Send money to Japan
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Imagine being able to convert Australian dollars to Japanese yen, then transfer it to any bank account in Japan, any time of day or night? Well thanks to online international money transfer providers, you can do just that.
Whether you're looking to send cash gifts to family in Tokyo, or you're a business that needs to pay a contractor based in Kyoto, this guide will cover everything you need to know - including how to compare your money transfer options and how to actually send funds to Japan.
If you are travelling to Japan for a holiday, this section isn’t for you. Head on over to our travel money section to find great deals on travel money cards and read up on tips for money-savvy overseas travel.
FAQs for transferring money to Japan
How safe is making an international money transfer online?
If you've chosen a reputable provider, then you can rest assured that your online money transfer is in safe hands. There are a few telltale signs that the provider you've picked is reliable and trustworthy:
- They are registered with ASIC (the Australian Securities and Investments Commission) and AUSTRAC (the Australian Transaction Report and Analysis Centre). This means they abide by Australia's international money transfer compliance and reporting laws.
- They offer customer support services - whether that's an Aussie-based team you can call during business hours or an account manager with whom you have a direct point of contact.
As with any online banking activity, it's also important that you take personal precautions, such as setting a strong password, installing the right anti-virus software and downloading the latest updates on your PC or mobile.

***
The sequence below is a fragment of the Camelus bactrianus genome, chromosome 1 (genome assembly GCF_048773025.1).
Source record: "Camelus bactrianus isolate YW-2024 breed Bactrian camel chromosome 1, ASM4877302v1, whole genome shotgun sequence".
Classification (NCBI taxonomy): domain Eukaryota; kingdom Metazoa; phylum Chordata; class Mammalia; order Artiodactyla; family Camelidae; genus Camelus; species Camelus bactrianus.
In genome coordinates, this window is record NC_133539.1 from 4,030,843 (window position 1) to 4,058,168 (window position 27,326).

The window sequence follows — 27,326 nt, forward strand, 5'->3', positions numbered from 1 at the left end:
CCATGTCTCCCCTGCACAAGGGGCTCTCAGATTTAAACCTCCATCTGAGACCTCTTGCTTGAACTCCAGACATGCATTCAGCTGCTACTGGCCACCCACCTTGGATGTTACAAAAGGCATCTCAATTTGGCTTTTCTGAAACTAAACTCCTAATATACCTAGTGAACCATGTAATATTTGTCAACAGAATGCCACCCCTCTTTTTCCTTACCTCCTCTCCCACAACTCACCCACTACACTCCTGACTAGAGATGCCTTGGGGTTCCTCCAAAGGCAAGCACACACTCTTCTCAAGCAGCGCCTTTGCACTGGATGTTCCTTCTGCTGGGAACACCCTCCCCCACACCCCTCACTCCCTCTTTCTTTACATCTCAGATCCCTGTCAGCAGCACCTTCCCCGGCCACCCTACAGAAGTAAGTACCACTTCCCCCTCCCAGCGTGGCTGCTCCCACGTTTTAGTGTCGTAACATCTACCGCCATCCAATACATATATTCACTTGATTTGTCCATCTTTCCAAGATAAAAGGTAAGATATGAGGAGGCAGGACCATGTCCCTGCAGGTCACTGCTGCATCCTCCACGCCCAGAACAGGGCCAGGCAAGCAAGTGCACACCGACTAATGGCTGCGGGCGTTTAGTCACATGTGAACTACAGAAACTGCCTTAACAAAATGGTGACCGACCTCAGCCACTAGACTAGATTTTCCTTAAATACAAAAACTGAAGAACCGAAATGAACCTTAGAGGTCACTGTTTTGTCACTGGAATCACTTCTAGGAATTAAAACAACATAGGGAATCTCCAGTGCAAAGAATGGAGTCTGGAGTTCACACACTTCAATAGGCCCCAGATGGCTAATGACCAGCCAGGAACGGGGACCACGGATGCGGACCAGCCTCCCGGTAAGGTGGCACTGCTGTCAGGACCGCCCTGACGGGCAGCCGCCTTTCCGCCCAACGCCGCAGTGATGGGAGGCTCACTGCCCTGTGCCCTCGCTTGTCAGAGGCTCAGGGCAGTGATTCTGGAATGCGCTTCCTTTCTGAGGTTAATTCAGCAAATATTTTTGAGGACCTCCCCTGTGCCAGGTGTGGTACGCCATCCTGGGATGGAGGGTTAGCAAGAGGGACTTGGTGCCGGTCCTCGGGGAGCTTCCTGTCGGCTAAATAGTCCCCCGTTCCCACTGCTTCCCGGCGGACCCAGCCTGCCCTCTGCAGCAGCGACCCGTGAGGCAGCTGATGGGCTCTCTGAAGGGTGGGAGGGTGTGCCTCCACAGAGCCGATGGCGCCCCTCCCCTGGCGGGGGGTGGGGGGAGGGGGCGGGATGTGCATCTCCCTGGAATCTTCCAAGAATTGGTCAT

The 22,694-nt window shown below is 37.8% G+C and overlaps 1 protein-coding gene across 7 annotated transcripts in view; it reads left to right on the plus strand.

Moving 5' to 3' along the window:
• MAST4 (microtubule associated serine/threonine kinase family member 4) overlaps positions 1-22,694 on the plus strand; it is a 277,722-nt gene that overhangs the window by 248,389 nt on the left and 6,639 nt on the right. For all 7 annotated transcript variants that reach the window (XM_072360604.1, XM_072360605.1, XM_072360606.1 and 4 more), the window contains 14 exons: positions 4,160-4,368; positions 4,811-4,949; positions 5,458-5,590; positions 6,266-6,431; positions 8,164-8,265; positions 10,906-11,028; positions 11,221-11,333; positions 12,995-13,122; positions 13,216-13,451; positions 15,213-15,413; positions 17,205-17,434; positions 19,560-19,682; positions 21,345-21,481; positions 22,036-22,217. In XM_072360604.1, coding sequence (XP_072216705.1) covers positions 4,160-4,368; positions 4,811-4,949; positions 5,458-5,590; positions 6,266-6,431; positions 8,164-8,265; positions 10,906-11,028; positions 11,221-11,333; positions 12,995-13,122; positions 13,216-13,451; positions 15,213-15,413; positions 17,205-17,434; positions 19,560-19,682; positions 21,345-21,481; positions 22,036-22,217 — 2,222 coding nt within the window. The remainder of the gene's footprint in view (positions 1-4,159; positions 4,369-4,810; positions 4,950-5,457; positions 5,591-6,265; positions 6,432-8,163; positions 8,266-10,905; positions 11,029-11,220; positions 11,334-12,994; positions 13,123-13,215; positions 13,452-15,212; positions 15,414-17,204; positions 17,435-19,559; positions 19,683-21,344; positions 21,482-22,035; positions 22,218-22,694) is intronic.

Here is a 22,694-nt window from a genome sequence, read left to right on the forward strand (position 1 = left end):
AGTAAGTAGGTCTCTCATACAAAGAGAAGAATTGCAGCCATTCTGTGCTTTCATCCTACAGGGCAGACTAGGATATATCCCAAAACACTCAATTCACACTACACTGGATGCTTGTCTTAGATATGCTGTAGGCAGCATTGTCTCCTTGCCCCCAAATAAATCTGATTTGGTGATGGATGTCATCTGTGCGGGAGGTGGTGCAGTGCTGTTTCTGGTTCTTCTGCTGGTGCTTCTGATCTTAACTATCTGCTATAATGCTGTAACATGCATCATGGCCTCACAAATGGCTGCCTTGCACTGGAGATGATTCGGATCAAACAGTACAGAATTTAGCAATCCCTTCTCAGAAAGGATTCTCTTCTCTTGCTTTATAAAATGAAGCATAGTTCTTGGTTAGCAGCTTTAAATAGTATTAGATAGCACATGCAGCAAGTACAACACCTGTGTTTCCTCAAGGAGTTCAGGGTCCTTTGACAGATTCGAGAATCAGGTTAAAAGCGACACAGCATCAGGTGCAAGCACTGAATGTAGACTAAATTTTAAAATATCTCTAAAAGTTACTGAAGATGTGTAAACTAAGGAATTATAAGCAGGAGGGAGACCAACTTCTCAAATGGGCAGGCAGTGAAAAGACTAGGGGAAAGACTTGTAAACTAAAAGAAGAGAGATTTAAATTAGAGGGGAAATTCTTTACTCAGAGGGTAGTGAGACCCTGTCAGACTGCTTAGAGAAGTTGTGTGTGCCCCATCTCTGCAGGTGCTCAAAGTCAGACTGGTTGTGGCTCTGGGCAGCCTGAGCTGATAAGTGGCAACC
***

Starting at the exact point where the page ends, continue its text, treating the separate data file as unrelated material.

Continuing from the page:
Prying eyes will find it extremely difficult when your online transaction is encrypted with the latest online technologies and software, so make sure your computer is up to speed with the latest protection before making any transactions or transfers.
Hot tip: Do you genuinely know the person you’re sending money to? You should always know the person or third party before wiring yen to them, hopefully saving you from online scams.
I want to transfer money to Japan online. How do I do it?
You’ll be surprised at how straightforward it actually is. Think of your own personal bank account. When you want to pay a bill via BPAY or make a transfer to someone’s personal account, you need integral information to help identify the third party. The same applies to an international money transfer.
Important information and numbers you need before making an IMT include:
- Recipient's full name
- Recipient's residential or business address
- Recipient's bank account details, including their IBAN (international bank account number)
- SWIFT or BIC code - this is a unique 8 or 11 digit number that identifies banks around the world. Use this tool to search up the SWIFT/BIC code of your recipient's bank.
It’s a good idea to have this information handy before making your transfer, to ensure your transaction is as smooth as possible.
What are my international money transfer options?